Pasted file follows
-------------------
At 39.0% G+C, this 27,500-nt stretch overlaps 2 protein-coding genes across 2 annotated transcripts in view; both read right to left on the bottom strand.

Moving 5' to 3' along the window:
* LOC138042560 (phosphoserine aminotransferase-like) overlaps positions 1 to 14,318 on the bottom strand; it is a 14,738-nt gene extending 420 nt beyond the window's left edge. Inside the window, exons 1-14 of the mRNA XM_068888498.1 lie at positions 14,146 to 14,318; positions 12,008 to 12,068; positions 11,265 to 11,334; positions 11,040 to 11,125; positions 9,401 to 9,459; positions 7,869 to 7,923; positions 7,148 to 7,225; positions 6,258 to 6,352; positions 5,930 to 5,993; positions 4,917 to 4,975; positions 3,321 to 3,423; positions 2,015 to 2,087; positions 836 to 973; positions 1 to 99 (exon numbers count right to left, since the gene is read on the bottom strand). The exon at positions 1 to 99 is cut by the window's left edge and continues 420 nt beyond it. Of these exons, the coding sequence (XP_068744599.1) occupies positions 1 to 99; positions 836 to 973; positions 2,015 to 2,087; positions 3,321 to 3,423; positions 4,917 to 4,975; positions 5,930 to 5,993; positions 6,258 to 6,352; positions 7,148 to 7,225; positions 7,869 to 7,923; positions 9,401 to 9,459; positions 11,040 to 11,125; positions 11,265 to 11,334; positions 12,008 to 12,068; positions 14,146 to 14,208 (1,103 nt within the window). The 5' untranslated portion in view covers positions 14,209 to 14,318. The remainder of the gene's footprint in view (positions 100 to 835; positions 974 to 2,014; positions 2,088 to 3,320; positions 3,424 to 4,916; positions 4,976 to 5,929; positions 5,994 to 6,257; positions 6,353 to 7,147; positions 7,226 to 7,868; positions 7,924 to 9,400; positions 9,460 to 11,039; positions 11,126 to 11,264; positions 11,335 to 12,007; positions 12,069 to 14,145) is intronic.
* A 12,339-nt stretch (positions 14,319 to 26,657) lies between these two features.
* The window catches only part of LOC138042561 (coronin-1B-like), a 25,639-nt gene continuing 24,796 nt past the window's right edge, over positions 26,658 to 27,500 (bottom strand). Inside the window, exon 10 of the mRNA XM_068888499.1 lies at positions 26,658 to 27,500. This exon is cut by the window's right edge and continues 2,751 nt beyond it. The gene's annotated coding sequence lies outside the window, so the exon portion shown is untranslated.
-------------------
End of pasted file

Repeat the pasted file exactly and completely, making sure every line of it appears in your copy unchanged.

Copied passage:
At 39.0% G+C, this 27,500-nt stretch overlaps 2 protein-coding genes across 2 annotated transcripts in view; both read right to left on the bottom strand.

Moving 5' to 3' along the window:
* LOC138042560 (phosphoserine aminotransferase-like) overlaps positions 1 to 14,318 on the bottom strand; it is a 14,738-nt gene extending 420 nt beyond the window's left edge. Inside the window, exons 1-14 of the mRNA XM_068888498.1 lie at positions 14,146 to 14,318; positions 12,008 to 12,068; positions 11,265 to 11,334; positions 11,040 to 11,125; positions 9,401 to 9,459; positions 7,869 to 7,923; positions 7,148 to 7,225; positions 6,258 to 6,352; positions 5,930 to 5,993; positions 4,917 to 4,975; positions 3,321 to 3,423; positions 2,015 to 2,087; positions 836 to 973; positions 1 to 99 (exon numbers count right to left, since the gene is read on the bottom strand). The exon at positions 1 to 99 is cut by the window's left edge and continues 420 nt beyond it. Of these exons, the coding sequence (XP_068744599.1) occupies positions 1 to 99; positions 836 to 973; positions 2,015 to 2,087; positions 3,321 to 3,423; positions 4,917 to 4,975; positions 5,930 to 5,993; positions 6,258 to 6,352; positions 7,148 to 7,225; positions 7,869 to 7,923; positions 9,401 to 9,459; positions 11,040 to 11,125; positions 11,265 to 11,334; positions 12,008 to 12,068; positions 14,146 to 14,208 (1,103 nt within the window). The 5' untranslated portion in view covers positions 14,209 to 14,318. The remainder of the gene's footprint in view (positions 100 to 835; positions 974 to 2,014; positions 2,088 to 3,320; positions 3,424 to 4,916; positions 4,976 to 5,929; positions 5,994 to 6,257; positions 6,353 to 7,147; positions 7,226 to 7,868; positions 7,924 to 9,400; positions 9,460 to 11,039; positions 11,126 to 11,264; positions 11,335 to 12,007; positions 12,069 to 14,145) is intronic.
* A 12,339-nt stretch (positions 14,319 to 26,657) lies between these two features.
* The window catches only part of LOC138042561 (coronin-1B-like), a 25,639-nt gene continuing 24,796 nt past the window's right edge, over positions 26,658 to 27,500 (bottom strand). Inside the window, exon 10 of the mRNA XM_068888499.1 lies at positions 26,658 to 27,500. This exon is cut by the window's right edge and continues 2,751 nt beyond it. The gene's annotated coding sequence lies outside the window, so the exon portion shown is untranslated.